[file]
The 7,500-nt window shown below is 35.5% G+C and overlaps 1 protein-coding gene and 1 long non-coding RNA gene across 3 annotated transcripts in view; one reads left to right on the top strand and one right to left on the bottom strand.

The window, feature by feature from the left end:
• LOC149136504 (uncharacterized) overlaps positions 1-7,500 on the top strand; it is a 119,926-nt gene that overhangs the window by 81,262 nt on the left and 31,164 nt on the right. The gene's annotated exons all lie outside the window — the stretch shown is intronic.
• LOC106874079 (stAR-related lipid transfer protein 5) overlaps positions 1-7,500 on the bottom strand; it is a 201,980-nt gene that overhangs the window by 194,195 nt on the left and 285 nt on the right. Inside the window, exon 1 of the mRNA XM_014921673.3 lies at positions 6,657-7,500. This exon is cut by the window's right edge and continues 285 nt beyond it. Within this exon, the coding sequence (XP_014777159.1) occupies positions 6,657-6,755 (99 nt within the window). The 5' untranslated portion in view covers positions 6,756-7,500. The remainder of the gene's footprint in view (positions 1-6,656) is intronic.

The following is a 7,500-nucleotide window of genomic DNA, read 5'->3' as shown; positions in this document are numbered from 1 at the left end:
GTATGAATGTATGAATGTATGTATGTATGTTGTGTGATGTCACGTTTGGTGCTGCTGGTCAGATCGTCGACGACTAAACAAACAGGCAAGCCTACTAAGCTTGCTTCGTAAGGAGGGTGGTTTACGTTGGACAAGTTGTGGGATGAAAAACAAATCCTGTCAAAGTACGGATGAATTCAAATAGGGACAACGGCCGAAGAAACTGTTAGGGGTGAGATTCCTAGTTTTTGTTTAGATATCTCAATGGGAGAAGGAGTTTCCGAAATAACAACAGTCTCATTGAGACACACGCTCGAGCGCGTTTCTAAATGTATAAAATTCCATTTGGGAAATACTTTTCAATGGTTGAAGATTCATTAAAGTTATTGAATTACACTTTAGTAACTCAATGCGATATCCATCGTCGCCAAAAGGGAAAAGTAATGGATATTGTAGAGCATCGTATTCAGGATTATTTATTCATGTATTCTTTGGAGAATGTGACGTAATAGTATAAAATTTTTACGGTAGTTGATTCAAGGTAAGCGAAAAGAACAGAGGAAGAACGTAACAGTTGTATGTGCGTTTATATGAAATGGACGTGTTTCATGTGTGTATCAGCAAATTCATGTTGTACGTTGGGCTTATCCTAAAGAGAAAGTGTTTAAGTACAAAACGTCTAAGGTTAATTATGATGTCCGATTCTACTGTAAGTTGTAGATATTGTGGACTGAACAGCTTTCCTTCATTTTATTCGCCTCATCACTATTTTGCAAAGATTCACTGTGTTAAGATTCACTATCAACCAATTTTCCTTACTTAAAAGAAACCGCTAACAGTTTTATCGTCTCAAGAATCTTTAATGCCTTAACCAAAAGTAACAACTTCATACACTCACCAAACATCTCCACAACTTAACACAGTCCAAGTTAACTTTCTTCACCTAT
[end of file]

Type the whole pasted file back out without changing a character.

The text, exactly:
The 7,500-nt window shown below is 35.5% G+C and overlaps 1 protein-coding gene and 1 long non-coding RNA gene across 3 annotated transcripts in view; one reads left to right on the top strand and one right to left on the bottom strand.

The window, feature by feature from the left end:
• LOC149136504 (uncharacterized) overlaps positions 1-7,500 on the top strand; it is a 119,926-nt gene that overhangs the window by 81,262 nt on the left and 31,164 nt on the right. The gene's annotated exons all lie outside the window — the stretch shown is intronic.
• LOC106874079 (stAR-related lipid transfer protein 5) overlaps positions 1-7,500 on the bottom strand; it is a 201,980-nt gene that overhangs the window by 194,195 nt on the left and 285 nt on the right. Inside the window, exon 1 of the mRNA XM_014921673.3 lies at positions 6,657-7,500. This exon is cut by the window's right edge and continues 285 nt beyond it. Within this exon, the coding sequence (XP_014777159.1) occupies positions 6,657-6,755 (99 nt within the window). The 5' untranslated portion in view covers positions 6,756-7,500. The remainder of the gene's footprint in view (positions 1-6,656) is intronic.

The following is a 7,500-nucleotide window of genomic DNA, read 5'->3' as shown; positions in this document are numbered from 1 at the left end:
GTATGAATGTATGAATGTATGTATGTATGTTGTGTGATGTCACGTTTGGTGCTGCTGGTCAGATCGTCGACGACTAAACAAACAGGCAAGCCTACTAAGCTTGCTTCGTAAGGAGGGTGGTTTACGTTGGACAAGTTGTGGGATGAAAAACAAATCCTGTCAAAGTACGGATGAATTCAAATAGGGACAACGGCCGAAGAAACTGTTAGGGGTGAGATTCCTAGTTTTTGTTTAGATATCTCAATGGGAGAAGGAGTTTCCGAAATAACAACAGTCTCATTGAGACACACGCTCGAGCGCGTTTCTAAATGTATAAAATTCCATTTGGGAAATACTTTTCAATGGTTGAAGATTCATTAAAGTTATTGAATTACACTTTAGTAACTCAATGCGATATCCATCGTCGCCAAAAGGGAAAAGTAATGGATATTGTAGAGCATCGTATTCAGGATTATTTATTCATGTATTCTTTGGAGAATGTGACGTAATAGTATAAAATTTTTACGGTAGTTGATTCAAGGTAAGCGAAAAGAACAGAGGAAGAACGTAACAGTTGTATGTGCGTTTATATGAAATGGACGTGTTTCATGTGTGTATCAGCAAATTCATGTTGTACGTTGGGCTTATCCTAAAGAGAAAGTGTTTAAGTACAAAACGTCTAAGGTTAATTATGATGTCCGATTCTACTGTAAGTTGTAGATATTGTGGACTGAACAGCTTTCCTTCATTTTATTCGCCTCATCACTATTTTGCAAAGATTCACTGTGTTAAGATTCACTATCAACCAATTTTCCTTACTTAAAAGAAACCGCTAACAGTTTTATCGTCTCAAGAATCTTTAATGCCTTAACCAAAAGTAACAACTTCATACACTCACCAAACATCTCCACAACTTAACACAGTCCAAGTTAACTTTCTTCACCTAT